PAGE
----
U.S. Survivor Care | Love146
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About U.S. Survivor Care


After much research, regional assessment, and survivor input, we believe one of the best contributions we can make is to journey with youth as they leave exploitative situations. Many services exist, but few survivors have a trauma-informed advocate equipped to navigate these systems. By journeying with youth as they receive services such as legal assistance and therapy, as well as helping them with safety planning and crisis intervention, we can help ensure they’re receiving the best possible care. True freedom for a survivor looks many ways, but it should always involve reintegration into a healthy local community. We never want to foster dependency, so as youth grow and become independent, flourishing young adults, our support steps back slowly. However, we’ll always be there and we don’t close a case. This program doesn’t depend upon a safe home. The most pressing need we found was long-term specialized care that can partner with families or existing residential solutions. Presently, we are providing this long term care for survivors in Connecticut.

Our U.S. Survivor Care work also has a Rapid Response program.  When we get a call about a youth who has been identified as trafficked, exploited, or at high risk, we meet with them to provide an urgent response to the dangers they could be facing. We have a conversation with them: we talk about the grooming process traffickers use, internet safety, healthy relationships, and solutions to potentially unsafe situations. To support that conversation, we leave the youth with a backpack filled with a range of items children and service providers have identified as being critical for this population: a blanket, a journal, a rain poncho, a teddy bear, toiletries, hotline numbers, an emergency phone, and much more. Some of these youth end up in Love146’s long-term care, but for those who don’t, Rapid Responses help ensure they have information and resources to help protect them. Rapid Responses are presently occurring with youth in Connecticut and the greater Houston area.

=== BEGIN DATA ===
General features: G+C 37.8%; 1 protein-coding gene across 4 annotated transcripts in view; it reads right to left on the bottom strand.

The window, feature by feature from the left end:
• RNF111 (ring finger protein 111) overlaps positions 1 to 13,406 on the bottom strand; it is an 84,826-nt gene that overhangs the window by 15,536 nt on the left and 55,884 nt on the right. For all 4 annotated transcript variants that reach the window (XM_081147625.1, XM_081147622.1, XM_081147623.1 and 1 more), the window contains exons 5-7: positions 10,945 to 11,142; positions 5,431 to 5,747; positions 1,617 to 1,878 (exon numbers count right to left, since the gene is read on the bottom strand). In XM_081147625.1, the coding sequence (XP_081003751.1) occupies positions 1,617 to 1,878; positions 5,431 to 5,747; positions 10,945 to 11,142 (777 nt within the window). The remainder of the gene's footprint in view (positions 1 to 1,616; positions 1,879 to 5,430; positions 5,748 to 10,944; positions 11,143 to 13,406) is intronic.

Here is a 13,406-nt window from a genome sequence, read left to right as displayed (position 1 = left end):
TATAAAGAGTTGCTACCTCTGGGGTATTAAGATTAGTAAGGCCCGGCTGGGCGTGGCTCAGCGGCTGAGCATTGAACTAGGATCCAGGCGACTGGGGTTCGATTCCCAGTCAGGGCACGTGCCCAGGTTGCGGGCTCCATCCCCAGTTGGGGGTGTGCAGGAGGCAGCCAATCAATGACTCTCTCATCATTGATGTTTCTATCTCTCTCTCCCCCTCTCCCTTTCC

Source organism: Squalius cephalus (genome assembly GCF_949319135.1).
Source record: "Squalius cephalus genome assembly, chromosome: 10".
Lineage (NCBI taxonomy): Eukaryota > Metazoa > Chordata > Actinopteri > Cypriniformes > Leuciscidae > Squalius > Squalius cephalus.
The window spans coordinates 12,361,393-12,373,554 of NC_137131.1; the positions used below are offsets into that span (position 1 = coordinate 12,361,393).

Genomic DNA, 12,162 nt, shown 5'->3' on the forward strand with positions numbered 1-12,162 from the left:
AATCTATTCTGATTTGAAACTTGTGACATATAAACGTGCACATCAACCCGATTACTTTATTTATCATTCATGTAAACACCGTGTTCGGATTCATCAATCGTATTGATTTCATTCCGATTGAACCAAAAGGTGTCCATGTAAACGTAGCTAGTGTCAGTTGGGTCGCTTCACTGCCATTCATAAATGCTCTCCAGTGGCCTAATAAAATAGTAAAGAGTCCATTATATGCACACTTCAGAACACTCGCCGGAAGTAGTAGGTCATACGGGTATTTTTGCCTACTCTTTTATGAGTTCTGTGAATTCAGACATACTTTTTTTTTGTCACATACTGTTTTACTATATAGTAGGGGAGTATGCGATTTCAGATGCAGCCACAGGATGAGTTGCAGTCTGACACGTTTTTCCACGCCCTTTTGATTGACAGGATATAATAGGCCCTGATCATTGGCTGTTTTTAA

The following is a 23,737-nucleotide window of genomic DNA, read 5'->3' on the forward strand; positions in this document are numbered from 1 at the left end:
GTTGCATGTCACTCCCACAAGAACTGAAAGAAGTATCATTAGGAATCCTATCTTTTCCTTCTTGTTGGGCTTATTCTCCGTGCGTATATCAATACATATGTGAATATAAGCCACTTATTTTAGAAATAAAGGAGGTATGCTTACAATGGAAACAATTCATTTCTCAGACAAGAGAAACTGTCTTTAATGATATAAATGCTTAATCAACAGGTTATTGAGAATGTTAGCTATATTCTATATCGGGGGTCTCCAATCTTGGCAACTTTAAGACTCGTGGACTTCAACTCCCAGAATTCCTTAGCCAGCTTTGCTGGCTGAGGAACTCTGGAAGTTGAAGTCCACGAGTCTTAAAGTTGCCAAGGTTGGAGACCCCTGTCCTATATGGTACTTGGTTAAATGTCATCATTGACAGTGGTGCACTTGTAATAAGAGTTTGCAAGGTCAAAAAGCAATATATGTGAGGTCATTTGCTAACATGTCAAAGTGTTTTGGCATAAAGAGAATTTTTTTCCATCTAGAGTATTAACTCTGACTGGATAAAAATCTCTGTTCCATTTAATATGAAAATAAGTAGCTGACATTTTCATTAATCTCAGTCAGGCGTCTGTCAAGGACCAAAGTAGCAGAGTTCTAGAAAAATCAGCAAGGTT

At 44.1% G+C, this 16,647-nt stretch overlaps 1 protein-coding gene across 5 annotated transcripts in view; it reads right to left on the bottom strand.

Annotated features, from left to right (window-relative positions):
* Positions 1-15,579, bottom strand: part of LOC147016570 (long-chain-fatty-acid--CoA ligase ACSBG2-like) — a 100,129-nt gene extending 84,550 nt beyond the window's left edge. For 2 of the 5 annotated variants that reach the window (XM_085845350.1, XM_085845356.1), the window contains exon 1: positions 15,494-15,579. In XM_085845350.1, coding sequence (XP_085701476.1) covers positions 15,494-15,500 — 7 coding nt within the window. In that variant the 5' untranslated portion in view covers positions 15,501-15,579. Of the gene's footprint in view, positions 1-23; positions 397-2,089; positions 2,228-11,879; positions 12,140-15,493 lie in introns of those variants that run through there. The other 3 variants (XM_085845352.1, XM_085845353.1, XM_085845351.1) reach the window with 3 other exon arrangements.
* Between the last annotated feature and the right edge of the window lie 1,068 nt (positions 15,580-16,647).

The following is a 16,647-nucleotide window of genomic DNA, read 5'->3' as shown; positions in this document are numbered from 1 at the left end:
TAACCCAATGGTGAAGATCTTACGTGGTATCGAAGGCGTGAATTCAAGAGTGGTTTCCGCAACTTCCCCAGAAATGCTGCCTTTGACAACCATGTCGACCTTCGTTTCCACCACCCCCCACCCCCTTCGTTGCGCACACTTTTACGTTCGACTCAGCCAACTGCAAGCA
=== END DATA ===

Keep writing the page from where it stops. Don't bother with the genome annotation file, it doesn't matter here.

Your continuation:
This project is supported with monies awarded by the Connecticut Judicial Branch and funds under Grant Award No. awarded to the Judicial Branch by the U.S. 2015 Dept. VOCA of Justice Assistance Program Grant Office. Points 2015-VA-GX-0016 of view or opinions contained within this document are those of the author and do not necessarily represent the official position or policies of the Connecticut Judicial Branch or the U.S. Dept. of Justice.

This work is impossible without your support.

Updates from U.S. Survivor Care

  • When someone you’re trying to help spits at you… literally

    I met with a high-risk youth so we could talk and do some safety planning. She made clear that she wasn’t going to cooperate, that there was nothing I could say that would matter to her. That is, until I mentioned sexual assault, how it was never the fault of the person who got hurt. Then, something happened that surprised both of us.

  • All is calm? All is bright?

    For a lot of us, the holiday season has its challenges. It reminds us how things “ought to be,” and we may find ourselves wishing our lives and families looked more like the happy, healthy ones we see in movies and Christmas cards. This is true for many children in Love146’s global survivor care programs. We’re determined to do whatever it takes to help them feel important and loved during the holidays!

  • A Second Chance at Childhood

    We can’t undo the events that made them grow up so fast. But we can show them that there is so much more to who they are than these experiences. When a survivor in our care starts to breath deeper, laugh, discover who they are and what they’re passionate about, and experience their childhoods… that’s the day abolition arrives in their life.

  • BREAKING NEWS

    Our US Survivor Care program has meant the world to children in Connecticut, children we know by name. Individual donors helped start this from scratch. That’s hope. Now, it will be expanding substantially, thanks in large part to contributions from fines and penalties paid by convicted federal offenders. That’s justice.

  • Why Prosecution Matters for the Youth We Work With

    While notable progress has been made in terms of buy-in, some agency leaders and personnel continue to not see human trafficking as a concern in their local communities. We need a strong on-the-ground understanding and enforcement of current laws, as well as tools and protocols for identifying, investigating, and prosecuting these crimes.

  • We got the call on a Tuesday afternoon…

    A survivor learned enough of the warning signs to seek help, and a community mobilized quickly to help keep her safe.

  • Out of Nowhere, I Was Given a Way Out

    Note: Love146’s Survivor Care Program Manager, Erin Williamson, has been given a…

  • After the Stings: What About the Children?

    “No one was looking for them.” These are the words used by…

  • Unpacking the Rapid Response Backpack

    How can we equip a youth in a short period of time to protect themselves from the dangers they could be facing?

  • We are in this together

    Let me tell you a story about family… the gritty, beautiful real…

  • RAPID RESPONSE BACKPACKS

    Found in a hotel room, barely awake after a nightmare, a place…

We’d love to keep you in the loop with periodic updates

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